47. LB Cameron McGrone, Michigan

Round Projection: 3

Michigan has become a pipeline for the Patriots, and McGrone has some traits that remind you of Josh Uche a year ago. He’s an explosive athlete with three-down versatility due to his abilities as a pass rusher and coverage linebacker. McGrone also has the lateral mobility to mirror ball carriers from the second level and meet them in the hole, playing with natural pad level and heavy punch to take on blocks as a 3-4 inside linebacker. Like Uche, McGrone had to wait his turn with the Wolverines and only made 15 starts, so he’s a little green. But I liked how he moved through the trash in the box, and he has explosive pursuit speed to close on ball carriers when they bounce runs outside. McGrone could develop into a starting inside linebacker for the Patriots. Although, I wouldn’t count on him for challenging coverage assignments.

46. RB Demetric Felton, UCLA

Round Projection: 4

The Patriots re-signed running back James White to a one-year contract this offseason, which means the future is a bit murky when it comes to pass-catching backs. Some might list Felton as a wide receiver because he has those kinds of traits. He’s a dynamic receiver out of the backfield that was a nightmare for linebackers in coverage and starred at the Senior Bowl at outside receiver. The technical refinement to challenge coverage in his stems and burst out of his breaks is impressive for a player that primarily played running back at UCLA. However, Felton tanked his pro day with a RAS of 1.06 out of ten and a three-cone time of 7.31-seconds, which could see him fall. He looked plenty bursty on tape and at Senior Bowl practices, though, so maybe the Pats trust the film here. Felton has the looks of a future James White.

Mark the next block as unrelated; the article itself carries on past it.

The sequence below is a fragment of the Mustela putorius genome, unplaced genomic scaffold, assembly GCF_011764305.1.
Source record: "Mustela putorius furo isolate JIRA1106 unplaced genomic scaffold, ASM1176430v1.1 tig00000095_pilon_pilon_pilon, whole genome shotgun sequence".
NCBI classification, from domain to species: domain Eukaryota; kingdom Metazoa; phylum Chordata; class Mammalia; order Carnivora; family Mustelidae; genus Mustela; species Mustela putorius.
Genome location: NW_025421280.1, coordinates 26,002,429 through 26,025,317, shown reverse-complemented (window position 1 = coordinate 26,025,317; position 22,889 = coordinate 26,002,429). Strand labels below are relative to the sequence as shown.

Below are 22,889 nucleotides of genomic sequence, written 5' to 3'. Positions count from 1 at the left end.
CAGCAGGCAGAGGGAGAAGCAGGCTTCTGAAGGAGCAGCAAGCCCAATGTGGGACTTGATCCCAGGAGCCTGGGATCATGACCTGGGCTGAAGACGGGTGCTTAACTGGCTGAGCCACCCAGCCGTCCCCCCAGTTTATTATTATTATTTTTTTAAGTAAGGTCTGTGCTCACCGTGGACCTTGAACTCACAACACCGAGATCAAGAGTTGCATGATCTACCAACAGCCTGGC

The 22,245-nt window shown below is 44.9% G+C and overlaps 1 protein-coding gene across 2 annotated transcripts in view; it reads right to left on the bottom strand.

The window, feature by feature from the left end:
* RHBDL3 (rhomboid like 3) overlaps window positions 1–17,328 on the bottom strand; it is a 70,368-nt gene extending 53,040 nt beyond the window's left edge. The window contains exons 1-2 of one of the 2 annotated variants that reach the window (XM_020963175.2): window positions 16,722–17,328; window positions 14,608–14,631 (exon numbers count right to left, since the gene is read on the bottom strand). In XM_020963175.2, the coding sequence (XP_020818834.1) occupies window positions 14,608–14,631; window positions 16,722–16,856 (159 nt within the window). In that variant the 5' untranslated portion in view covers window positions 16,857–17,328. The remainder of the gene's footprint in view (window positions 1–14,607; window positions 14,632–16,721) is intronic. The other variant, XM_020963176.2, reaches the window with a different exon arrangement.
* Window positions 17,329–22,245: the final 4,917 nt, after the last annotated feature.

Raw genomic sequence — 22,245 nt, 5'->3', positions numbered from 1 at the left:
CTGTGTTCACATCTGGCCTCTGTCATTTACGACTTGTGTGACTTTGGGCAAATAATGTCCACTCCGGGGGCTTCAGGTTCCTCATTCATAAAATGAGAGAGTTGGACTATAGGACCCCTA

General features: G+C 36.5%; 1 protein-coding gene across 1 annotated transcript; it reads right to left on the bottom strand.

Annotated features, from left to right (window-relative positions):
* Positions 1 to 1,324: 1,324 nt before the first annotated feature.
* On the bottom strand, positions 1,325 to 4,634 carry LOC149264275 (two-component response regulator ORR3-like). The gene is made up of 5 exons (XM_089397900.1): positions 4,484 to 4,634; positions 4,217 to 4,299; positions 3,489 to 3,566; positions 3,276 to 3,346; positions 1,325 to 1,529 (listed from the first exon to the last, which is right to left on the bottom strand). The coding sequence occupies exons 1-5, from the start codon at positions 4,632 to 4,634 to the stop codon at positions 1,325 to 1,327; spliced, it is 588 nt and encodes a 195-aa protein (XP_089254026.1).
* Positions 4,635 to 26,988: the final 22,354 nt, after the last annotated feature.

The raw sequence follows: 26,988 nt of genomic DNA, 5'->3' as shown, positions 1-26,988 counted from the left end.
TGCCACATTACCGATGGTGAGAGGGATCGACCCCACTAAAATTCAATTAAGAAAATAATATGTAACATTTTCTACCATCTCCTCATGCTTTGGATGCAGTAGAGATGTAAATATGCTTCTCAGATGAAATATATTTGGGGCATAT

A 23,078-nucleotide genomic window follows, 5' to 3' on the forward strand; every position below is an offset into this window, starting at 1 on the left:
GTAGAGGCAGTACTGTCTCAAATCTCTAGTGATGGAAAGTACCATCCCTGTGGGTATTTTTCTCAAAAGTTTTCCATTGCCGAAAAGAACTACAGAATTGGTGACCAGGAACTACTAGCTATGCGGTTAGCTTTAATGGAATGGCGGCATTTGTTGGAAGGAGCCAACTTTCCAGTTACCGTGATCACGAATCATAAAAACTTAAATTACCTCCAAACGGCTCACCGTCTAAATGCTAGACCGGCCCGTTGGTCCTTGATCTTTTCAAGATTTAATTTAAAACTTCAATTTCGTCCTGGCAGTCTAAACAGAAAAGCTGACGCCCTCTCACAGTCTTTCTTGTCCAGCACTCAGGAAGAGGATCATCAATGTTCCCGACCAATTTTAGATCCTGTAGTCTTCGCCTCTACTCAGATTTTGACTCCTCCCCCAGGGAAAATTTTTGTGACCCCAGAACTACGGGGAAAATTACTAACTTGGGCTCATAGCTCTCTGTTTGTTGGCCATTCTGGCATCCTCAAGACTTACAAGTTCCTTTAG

45. CB Ambry Thomas, Michigan

Round projection: 3-4

Going back to the Michigan defense, Thomas is one of my favorite cornerback prospects in the draft who opted out last season. Otherwise, he’d be talked about a lot more. The Michigan product has plenty of experience as a press-man corner in the Wolverines’ man-heavy scheme. He’ll throw a heavy jam, ride receivers downfield, possesses the footwork to mirror routes in man coverage, flashed high-point skills, and is a sound tackler. Thomas also showed solid instincts in zone coverage, especially in the flats in cover-two, to jump routes and make plays on the ball. Lastly, he’ll cover kicks and return them as well. Thomas can shadow Z receivers since he has the physicality for outside work and speed for inside responsibilities out of the slot. Due to the pandemic opt-out, Thomas only has one season of starter tape on his resume, but he is a natural fit in New England.